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Review: Blood, Guts & Fire: The Gospel According to Leviticus


Ancient, weird, violent, brilliant, surprising, mysterious. These adjectives describe Leviticus in Bell’s recent commentary, Blood, Guts, and Fire: The Gospel According to Leviticus, which is only available in audio format. Bell has released two parts in the series, and divides the content into Chapters 1-7 and Chapters 8-10. I found joy and grace when I explored Leviticus under Bell’s tutelage.

His approach is one that looks at scripture from 30,000 feet, in a larger context. He sees truth in Leviticus as being like nesting Russian Dolls. That means one can see the truth about God as multi-faceted and detailed. Bell proposes that one must understand culture to understand this third book in the Bible that is often mocked and carved up by people who want to prove the Bible to be irrelevant. For Bell, Leviticus is relevant, and, in fact, shows that the gospel was subversive from the beginning. Leviticus shows God’s big-hearted reach to all people. On the heels of the Exodus, Leviticus comes to a people whose culture was transformed after 400 years of enslavement. People in Mosaic time would not understand the stories we tell now about traffic and how that phenomenon overlays daily quality of life. Cars? Highways? Accidents? Engine trouble? Similarly, understanding these older stories will require us to consider the context.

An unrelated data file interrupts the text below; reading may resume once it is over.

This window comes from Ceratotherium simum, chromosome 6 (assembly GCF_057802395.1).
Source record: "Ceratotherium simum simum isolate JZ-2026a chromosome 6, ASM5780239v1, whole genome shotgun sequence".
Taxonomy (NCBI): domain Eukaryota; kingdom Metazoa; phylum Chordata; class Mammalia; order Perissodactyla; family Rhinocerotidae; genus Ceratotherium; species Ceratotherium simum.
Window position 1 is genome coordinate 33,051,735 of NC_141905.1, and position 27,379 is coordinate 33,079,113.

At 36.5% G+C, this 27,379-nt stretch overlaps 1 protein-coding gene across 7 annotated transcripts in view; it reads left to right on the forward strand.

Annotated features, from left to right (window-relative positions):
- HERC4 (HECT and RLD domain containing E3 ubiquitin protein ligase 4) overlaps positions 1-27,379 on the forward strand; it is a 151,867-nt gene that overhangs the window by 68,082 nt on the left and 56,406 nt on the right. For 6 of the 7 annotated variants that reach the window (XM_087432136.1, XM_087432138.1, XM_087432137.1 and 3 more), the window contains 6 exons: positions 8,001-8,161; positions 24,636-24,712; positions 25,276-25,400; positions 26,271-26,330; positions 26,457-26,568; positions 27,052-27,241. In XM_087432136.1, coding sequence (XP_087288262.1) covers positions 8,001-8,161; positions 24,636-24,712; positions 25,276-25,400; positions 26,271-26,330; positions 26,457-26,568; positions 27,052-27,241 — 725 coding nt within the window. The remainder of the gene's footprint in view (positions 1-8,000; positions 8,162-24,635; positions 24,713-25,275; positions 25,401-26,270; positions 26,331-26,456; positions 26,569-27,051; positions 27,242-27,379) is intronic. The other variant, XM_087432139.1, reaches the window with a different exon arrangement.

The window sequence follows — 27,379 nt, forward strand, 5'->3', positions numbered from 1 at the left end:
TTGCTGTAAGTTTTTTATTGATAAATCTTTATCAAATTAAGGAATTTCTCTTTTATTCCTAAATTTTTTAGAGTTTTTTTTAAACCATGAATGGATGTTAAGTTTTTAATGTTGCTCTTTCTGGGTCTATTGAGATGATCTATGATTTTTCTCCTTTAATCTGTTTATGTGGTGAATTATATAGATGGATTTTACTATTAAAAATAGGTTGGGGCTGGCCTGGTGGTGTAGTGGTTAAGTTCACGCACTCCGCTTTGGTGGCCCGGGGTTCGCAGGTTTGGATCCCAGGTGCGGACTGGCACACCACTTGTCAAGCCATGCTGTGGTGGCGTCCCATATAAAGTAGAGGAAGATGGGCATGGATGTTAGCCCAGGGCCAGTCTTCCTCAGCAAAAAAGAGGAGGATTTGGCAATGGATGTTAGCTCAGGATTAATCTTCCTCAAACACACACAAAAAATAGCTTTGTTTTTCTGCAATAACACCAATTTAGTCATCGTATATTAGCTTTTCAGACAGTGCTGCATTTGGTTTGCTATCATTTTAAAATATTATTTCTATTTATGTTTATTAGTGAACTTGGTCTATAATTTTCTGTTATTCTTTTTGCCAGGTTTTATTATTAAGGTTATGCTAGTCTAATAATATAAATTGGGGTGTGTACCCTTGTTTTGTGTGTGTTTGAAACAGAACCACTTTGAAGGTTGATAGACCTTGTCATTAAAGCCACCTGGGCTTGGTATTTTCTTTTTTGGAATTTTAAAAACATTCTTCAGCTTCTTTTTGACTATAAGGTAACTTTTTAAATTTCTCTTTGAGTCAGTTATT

Bell suggests reading Leviticus for spirit, not form. Yet, there was a reason for the comprehensive list of directions. The idea that God conveyed in Leviticus was this: The world may be a mess, but here, with this, we are not a mess. God instructs about many details, and details elevate the every day. Rituals unite. Sing together. Breathe together.

Levitical rituals are not about leaving the world, but about coming together in the world to encounter the Divine. What an idea for people who had been used ruthlessly by Egyptians. This path to God would involve adherence to details and rites that may appear insignificant, at first glance, but would serve a purpose. In Leviticus, the priest would lead people in ways that showed respect for God and soothe anxiety. In these words, people hear a promise that they can be part of a new world, a new culture. Leviticus describes form that is meaningful to use to bring about the change. There seems to be a timeless hunger to enter a new stage.

Bell poses the question, “Why do we love to binge watch makeover shows?” There is a yearning for a better way of life. There is an endless variation to the eternal craving for a new start. In the genre of makeover shows, one can learn that details of life matter. Leviticus functions as key to the makeover of liberated slaves. Leviticus offers an antidote to anxiety. It is as if God said, “You can know where you stand, and here is how not to have anxiety.”